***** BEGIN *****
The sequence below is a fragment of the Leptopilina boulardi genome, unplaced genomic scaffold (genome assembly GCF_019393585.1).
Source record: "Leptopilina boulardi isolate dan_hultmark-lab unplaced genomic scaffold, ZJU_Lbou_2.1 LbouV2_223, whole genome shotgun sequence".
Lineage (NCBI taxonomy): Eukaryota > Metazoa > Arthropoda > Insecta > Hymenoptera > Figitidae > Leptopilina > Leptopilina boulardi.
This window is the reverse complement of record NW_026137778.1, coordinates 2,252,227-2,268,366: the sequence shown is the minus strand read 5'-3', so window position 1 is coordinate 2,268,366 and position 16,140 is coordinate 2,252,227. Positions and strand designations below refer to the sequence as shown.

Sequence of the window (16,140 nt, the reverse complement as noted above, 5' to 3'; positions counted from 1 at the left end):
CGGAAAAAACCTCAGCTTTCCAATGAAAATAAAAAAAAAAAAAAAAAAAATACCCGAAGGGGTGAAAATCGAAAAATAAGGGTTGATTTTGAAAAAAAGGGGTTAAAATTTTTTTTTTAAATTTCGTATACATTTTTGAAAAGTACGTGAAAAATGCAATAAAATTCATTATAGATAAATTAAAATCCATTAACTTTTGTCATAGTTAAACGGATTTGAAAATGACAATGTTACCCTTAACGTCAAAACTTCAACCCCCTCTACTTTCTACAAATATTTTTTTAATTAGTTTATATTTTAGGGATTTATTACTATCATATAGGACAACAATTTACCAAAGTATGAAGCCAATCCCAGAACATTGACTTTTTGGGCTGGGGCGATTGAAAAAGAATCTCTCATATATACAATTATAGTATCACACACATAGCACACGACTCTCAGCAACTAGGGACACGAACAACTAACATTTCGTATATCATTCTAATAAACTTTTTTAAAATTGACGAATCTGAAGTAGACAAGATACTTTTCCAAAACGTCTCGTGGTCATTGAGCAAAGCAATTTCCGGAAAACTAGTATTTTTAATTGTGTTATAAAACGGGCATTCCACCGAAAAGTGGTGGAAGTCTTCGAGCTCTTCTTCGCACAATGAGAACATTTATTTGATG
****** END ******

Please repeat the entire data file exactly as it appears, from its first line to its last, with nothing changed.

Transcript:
The sequence below is a fragment of the Leptopilina boulardi genome, unplaced genomic scaffold (genome assembly GCF_019393585.1).
Source record: "Leptopilina boulardi isolate dan_hultmark-lab unplaced genomic scaffold, ZJU_Lbou_2.1 LbouV2_223, whole genome shotgun sequence".
Lineage (NCBI taxonomy): Eukaryota > Metazoa > Arthropoda > Insecta > Hymenoptera > Figitidae > Leptopilina > Leptopilina boulardi.
This window is the reverse complement of record NW_026137778.1, coordinates 2,252,227-2,268,366: the sequence shown is the minus strand read 5'-3', so window position 1 is coordinate 2,268,366 and position 16,140 is coordinate 2,252,227. Positions and strand designations below refer to the sequence as shown.

Sequence of the window (16,140 nt, the reverse complement as noted above, 5' to 3'; positions counted from 1 at the left end):
CGGAAAAAACCTCAGCTTTCCAATGAAAATAAAAAAAAAAAAAAAAAAAATACCCGAAGGGGTGAAAATCGAAAAATAAGGGTTGATTTTGAAAAAAAGGGGTTAAAATTTTTTTTTTAAATTTCGTATACATTTTTGAAAAGTACGTGAAAAATGCAATAAAATTCATTATAGATAAATTAAAATCCATTAACTTTTGTCATAGTTAAACGGATTTGAAAATGACAATGTTACCCTTAACGTCAAAACTTCAACCCCCTCTACTTTCTACAAATATTTTTTTAATTAGTTTATATTTTAGGGATTTATTACTATCATATAGGACAACAATTTACCAAAGTATGAAGCCAATCCCAGAACATTGACTTTTTGGGCTGGGGCGATTGAAAAAGAATCTCTCATATATACAATTATAGTATCACACACATAGCACACGACTCTCAGCAACTAGGGACACGAACAACTAACATTTCGTATATCATTCTAATAAACTTTTTTAAAATTGACGAATCTGAAGTAGACAAGATACTTTTCCAAAACGTCTCGTGGTCATTGAGCAAAGCAATTTCCGGAAAACTAGTATTTTTAATTGTGTTATAAAACGGGCATTCCACCGAAAAGTGGTGGAAGTCTTCGAGCTCTTCTTCGCACAATGAGAACATTTATTTGATG